The Five: The Untold Lives of the Women Killed by Jack the Ripper by Hallie Rubenhold [Book Review]
An industry has grown up around the exploits of Jack the Ripper, the mass murderer who stalked the streets of London in 1888. His deeds have featured in more than 40 books and a dozen or so films and TV dramatisations. You can even take a walking tour of his stalking ground; the alleyways and streets in Whitechapel and Spitalfields.
But about the five women he maimed and killed, there is very little recorded beyond the few remaining inquest reports and the highly salacious newspaper accounts that branded them as prostitutes.
In The Five: The Untold Lives of the Women Killed by Jack the Ripper, social historian Hallie Rubenhold has set out to correct the injustices done to Mary Ann “Polly” Nichols, Annie Chapman, Elizabeth Stride, Catherine Eddowes and Mary Jane Kelly. Not only does give them an identity and a history, she also debunks the notion that they were women who roamed the streets picking up clients for a few pennies.
In Hallie Rubenhold’s hands these five women become more than simply names. She gives them back their lives as domestic servants and soldier’s wives; coffee house proprietors and tin plate workers. She shows that above all else, they were wives, daughters and mothers.
in the introduction to The Five, Rubenhold says her intention is not to try and identify Jack The Ripper, but to retrace the footsteps of his victims; to “follow their paths through both the gloom and the light” and to “give back to them that which was so brutally taken away with their lives: their dignity.”
Restoration of Dignity
Starting with scraps of information from coroner’s inquests (only in existence for two women) and the “edited, embellished, misheard and re-interpreted newspaper reports”, she builds the life story of each of these victims. She traces them through parish registers; court registers; birth, marriage and death records and the archives of the London workhouses.
We know from the graphic details in contemporary newspaper reports how these women died. What The Five explains is why; why their hopes and dreams never materialised and they ended up destitute in one of London’s worst slum areas.
The answer lies in a series of misfortunes which drove them to drink. Their lives were marked by the premature deaths of children; illness and income levels that barely covered their needs. Life was precarious and harsh so these women took solace in the occasional “nip” at a local pub . Their visits became more frequent, increasing to a level of dependency which made it impossible for them to hold down any kind of work and marred their relationships with partners and family. Without a permanent home they turned to the workhouse or, when they had a few pennies, to the lodging houses of Whitechapel.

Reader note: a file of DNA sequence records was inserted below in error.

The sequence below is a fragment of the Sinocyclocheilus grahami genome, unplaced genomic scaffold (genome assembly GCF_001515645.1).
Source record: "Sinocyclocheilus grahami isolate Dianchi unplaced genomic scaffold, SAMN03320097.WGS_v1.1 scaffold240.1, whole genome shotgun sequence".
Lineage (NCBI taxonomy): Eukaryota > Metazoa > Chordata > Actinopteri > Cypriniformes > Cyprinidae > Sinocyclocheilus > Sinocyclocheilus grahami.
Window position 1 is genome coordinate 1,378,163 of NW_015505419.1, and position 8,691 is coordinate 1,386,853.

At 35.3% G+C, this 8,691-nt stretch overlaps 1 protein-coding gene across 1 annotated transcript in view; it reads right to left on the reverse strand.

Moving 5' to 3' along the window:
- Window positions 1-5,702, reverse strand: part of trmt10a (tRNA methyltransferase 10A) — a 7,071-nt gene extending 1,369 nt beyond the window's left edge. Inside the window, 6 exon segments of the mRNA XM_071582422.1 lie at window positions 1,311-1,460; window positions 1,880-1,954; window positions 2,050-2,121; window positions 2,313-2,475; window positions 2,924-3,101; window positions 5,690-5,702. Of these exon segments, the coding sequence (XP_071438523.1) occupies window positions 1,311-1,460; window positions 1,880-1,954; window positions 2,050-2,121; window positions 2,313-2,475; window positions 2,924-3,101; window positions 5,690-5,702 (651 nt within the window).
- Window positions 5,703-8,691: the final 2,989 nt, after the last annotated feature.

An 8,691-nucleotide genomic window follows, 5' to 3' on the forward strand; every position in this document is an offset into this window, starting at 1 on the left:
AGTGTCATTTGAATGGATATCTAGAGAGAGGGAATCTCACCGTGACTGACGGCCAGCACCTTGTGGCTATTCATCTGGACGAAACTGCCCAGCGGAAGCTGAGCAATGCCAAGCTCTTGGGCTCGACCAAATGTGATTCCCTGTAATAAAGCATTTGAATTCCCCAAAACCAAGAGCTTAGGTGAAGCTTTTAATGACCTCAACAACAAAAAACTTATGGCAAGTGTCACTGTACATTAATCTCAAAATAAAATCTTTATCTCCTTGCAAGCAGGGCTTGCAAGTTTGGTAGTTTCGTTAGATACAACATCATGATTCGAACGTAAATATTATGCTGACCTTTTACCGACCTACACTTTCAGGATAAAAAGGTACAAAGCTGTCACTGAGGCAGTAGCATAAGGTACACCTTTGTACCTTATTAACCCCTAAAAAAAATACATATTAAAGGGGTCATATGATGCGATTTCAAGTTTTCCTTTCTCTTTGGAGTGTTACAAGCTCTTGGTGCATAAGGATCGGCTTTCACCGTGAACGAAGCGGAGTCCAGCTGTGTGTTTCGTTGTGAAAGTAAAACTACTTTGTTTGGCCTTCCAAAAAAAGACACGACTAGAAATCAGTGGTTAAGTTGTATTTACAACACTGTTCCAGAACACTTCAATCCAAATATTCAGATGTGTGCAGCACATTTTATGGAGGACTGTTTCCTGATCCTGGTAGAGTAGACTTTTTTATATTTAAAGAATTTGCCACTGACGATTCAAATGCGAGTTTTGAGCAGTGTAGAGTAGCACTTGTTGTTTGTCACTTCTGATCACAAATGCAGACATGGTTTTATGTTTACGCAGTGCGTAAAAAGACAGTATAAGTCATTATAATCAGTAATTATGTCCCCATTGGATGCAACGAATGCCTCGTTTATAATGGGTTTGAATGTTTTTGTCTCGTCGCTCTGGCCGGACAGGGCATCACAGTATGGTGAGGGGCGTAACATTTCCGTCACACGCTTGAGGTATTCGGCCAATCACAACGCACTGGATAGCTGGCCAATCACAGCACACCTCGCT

In The Five ,Hallie Rubenhold argues that, contrary to the popular myth that grew up around these women, there is no hard evidence Jack The Ripper’s victims were prostitutes. It was a narrative that suited the newspapers of the day who were “eager to scandalise the nation with graphic details of slum life”; asserting that the Whitechapel lodging houses were brothels in all but name. Any woman that inhabited them (like all five victims) was therefore a prostitute; a conclusion that the public were only too willing to believe.
The extent of Rubenhold’s research is impressive. But the book is a long way from a turgid academic work. She makes it a very human story; teasing out the picture of these women’s lives from small details. I was touched to learn for example that when the body of one woman was discovered, her only possessions were the clothes she wore and the scraps of paper in her pocket.
Two Sides To London Life
One of the strongest aspects of The Five is the way Rubenhold places these cases into a social context. Only the year before Jack the Ripper claimed his victims, heads of state from around the world congregated in London to celebrate the Golden Jubilee of Queen Victoria and the glorious achievements of her reign.
Yet that same year hundreds of homeless and unemployed people (among them the Ripper’s first victim ‘Polly” Nicholls) camped on the streets around Trafalgar Square, having nowhere else to go. They couldn’t even afford a room in Whitechapel, one of the most notorious of the poorest parts of the city; a densely packed quarter of warehouses, lodging houses, factories, sweat shops and pubs where social reformers were appalled by the level of filth, violent behaviour and child neglect. In an area like this it was all too easy for women like Catherine Eddowes and Mary Jane Kelly to become prey. They had few friends to care about them or even to miss them.
Through The Five: The Untold Lives of the Women Killed by Jack the Ripper, they have at last been remembered and given a degree of justice. Rubenhold does have an agenda — the rejection of the misogynist-based myth of the Ripper as a murderer of prostitutes — but her argument is very persuasive and deeply rooted in evidence. The result is an utterly compelling read, made memorable because of the compassionate way in which these victims are given a voice.